Alison nodded. “I’ve been there a few times before.” One time in particular had been to meet Josh for the first time. He had called that morning in such a panic, sounding nervous and embarrassed to be asking a paranormal agency for help.
“We can talk more there.”
Alison climbed into her own car, shutting the door behind her.
The little girl in Emily’s house had existed. From the sounds of it, that was entirely possible. Marissa certainly seemed to think so. The girl had existed, even if she hadn’t been who Emily thought she was.
It made sense now. It hadn’t before but it had started to make sense the more Alison got to know her. After all, Emily had been able to see Greg. Greg even claimed that Emily could touch his shoulder, something that Alison had never been able to do herself. That meant that Emily was probably seeing all sorts of confusing things in her house all the time, and without someone to put it into perspective for her, she had drawn her own conclusions instead. The things she saw were real, whether they haunted her house or not, the fact that they existed was no longer in question. Emily had been telling the truth and no one had believed her. Not even Alison herself.
She drove toward Mark’s Coffee Place. It was barely a two-minute trip. By the time she had parked and climbed out of her car, Marissa was already waiting for her in front of the building.
“This is my treat,” Marissa said when Alison had joined her. “Go ahead and order whatever you want.”
“You don’t have to do that,” Alison replied.
“I mean it. It’s on me.”
They went inside. The place brought back instant memories of laying eyes on Joshua Hunter for the first time ever. Of feeling her heart skip a beat at the sight of blue eyes and sandy blond hair and gorgeous lips and a perfect mouth. Of thinking he couldn’t possibly be the bumbling fool that had called her earlier that morning and woken her up about nine hours too early that day.
Marissa went to the counter, ordering her drink of a large Caramel Blended Ice.
“Just regular,” Alison said. “Small.”
“That’s all?” Marissa asked.
“Yeah, I’m not in the mood for anything sweet right now.”
Their drinks were made and the two of them sat themselves at a round table for two by the window. From where they sat, they had a not-so-pleasant view of the cemetery at the end of the road.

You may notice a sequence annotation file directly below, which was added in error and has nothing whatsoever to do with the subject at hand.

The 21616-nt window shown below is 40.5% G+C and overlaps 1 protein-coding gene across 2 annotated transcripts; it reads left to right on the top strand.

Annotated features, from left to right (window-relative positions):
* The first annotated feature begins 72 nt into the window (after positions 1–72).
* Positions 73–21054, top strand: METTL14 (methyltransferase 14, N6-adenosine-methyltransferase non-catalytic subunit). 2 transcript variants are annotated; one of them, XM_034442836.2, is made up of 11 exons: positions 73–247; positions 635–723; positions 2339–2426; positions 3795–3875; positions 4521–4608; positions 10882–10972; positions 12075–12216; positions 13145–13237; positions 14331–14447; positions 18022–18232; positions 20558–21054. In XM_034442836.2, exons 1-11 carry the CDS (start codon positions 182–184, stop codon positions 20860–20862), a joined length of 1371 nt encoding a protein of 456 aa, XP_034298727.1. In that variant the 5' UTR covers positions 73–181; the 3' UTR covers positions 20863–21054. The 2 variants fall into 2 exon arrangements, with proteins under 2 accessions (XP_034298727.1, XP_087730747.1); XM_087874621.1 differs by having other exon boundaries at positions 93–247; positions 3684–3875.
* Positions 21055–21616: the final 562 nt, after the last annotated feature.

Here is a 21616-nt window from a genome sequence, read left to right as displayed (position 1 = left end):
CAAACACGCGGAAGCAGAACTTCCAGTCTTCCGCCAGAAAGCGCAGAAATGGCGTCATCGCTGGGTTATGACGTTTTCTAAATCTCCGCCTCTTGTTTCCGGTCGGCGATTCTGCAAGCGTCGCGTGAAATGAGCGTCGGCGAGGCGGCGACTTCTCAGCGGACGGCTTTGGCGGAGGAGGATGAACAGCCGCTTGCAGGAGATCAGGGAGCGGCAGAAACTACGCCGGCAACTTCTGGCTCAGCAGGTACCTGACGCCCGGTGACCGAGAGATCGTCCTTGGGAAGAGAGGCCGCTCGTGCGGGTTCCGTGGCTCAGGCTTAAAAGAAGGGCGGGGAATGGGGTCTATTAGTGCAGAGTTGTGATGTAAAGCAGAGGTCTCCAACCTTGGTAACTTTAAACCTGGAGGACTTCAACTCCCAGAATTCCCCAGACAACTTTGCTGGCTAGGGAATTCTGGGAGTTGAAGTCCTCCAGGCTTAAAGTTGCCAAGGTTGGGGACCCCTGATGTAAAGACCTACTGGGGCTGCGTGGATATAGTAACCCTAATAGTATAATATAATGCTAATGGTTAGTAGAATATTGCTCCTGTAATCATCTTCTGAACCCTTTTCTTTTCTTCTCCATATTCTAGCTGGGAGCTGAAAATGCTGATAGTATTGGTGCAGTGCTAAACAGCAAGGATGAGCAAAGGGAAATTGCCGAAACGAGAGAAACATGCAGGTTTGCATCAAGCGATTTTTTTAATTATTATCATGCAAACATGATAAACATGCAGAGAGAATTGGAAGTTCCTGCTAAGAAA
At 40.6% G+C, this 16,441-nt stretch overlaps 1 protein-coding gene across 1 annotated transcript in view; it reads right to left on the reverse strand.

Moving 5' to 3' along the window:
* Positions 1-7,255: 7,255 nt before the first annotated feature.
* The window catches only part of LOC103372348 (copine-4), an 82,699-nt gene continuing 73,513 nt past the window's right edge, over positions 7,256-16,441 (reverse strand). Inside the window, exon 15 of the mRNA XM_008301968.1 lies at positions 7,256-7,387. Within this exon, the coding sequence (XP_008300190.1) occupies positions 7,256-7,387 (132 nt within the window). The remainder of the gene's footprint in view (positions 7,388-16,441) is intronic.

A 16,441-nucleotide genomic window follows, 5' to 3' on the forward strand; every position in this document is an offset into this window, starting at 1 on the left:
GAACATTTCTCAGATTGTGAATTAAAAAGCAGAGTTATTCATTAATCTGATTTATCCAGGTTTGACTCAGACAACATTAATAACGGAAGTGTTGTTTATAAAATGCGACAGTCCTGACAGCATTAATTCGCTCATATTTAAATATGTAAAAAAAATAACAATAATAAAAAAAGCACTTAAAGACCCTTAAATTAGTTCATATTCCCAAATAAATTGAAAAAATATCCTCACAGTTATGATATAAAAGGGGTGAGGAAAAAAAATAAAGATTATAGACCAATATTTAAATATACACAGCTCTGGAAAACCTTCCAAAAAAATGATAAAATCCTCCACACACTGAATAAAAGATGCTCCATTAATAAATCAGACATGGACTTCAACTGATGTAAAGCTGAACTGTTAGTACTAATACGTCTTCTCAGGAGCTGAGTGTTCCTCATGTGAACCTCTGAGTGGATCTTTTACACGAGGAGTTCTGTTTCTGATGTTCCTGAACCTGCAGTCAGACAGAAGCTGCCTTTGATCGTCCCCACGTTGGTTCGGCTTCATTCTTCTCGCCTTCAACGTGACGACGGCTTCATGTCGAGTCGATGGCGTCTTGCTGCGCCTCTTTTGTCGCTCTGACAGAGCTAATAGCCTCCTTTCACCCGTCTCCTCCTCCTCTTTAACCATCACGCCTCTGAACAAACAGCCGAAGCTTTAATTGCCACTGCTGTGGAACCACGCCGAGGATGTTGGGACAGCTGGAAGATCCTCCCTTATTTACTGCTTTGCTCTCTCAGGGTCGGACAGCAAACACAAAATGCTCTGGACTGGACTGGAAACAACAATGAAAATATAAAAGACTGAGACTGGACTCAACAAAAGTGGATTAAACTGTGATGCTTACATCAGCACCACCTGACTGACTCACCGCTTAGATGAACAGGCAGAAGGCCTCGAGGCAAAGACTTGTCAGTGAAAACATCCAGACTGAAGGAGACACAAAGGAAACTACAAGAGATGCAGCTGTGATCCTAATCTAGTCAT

Alison sipped her black coffee. The hot liquid felt good going down her throat. Soothing, almost. Attending Emily’s funeral had gotten her feeling unbearably depressed about everything. The second she went home, she was going straight to bed. She planned on playing hooky from work the rest of the day. Make that two days. She wasn’t going to do any work for two days and nothing was going to change her mind about that.
“I’m thinking about quitting the fortune telling business,” Marissa stated, bringing her straw to her lips.
“Why’s that? Not making enough?”
“No, that’s not it. We get business. Maybe not as much as we’d like but we get by. My aunt owns the store so she gets away with paying me as little as possible when business is slow.”
“Is that why you want to quit?”
Letting out a breath of air, Marissa set her drink down on the table. She propped up her elbow and rested her chin in her hand, her eyes moving to the window. “There’s something that’s been bothering me for a long time now. I don’t tell people about it. They’d think I was weird… but you’re… you’re kinda like me. I thought that when I met you. That we were kinda the same. You can see the dead, can’t you?”
“Yeah,” Alison replied slowly. “Why?” She wasn’t quite sure what the girl was trying to say just yet.
“What’s it like?”
“It sucks,” Alison said, laughing despite herself. It felt funny, like a joke. “It’s been the worst experience of my life. I… I can do it now. I can deal with it. I can… get by… if that makes sense. But I still think back to when I was younger and I was normal and it makes me regret the way I am now. I just… want it to go away so bad.”
“You weren’t always like this?”
“God, no. I was normal. It didn’t happen until I was sixteen. My little sister died, and I don’t know if it was a trigger or what, but everything just came crashing down on me after that. I was… I thought I was seeing things. All of sudden, I’m surrounded by voices and dead people and they were… It was just really awful.”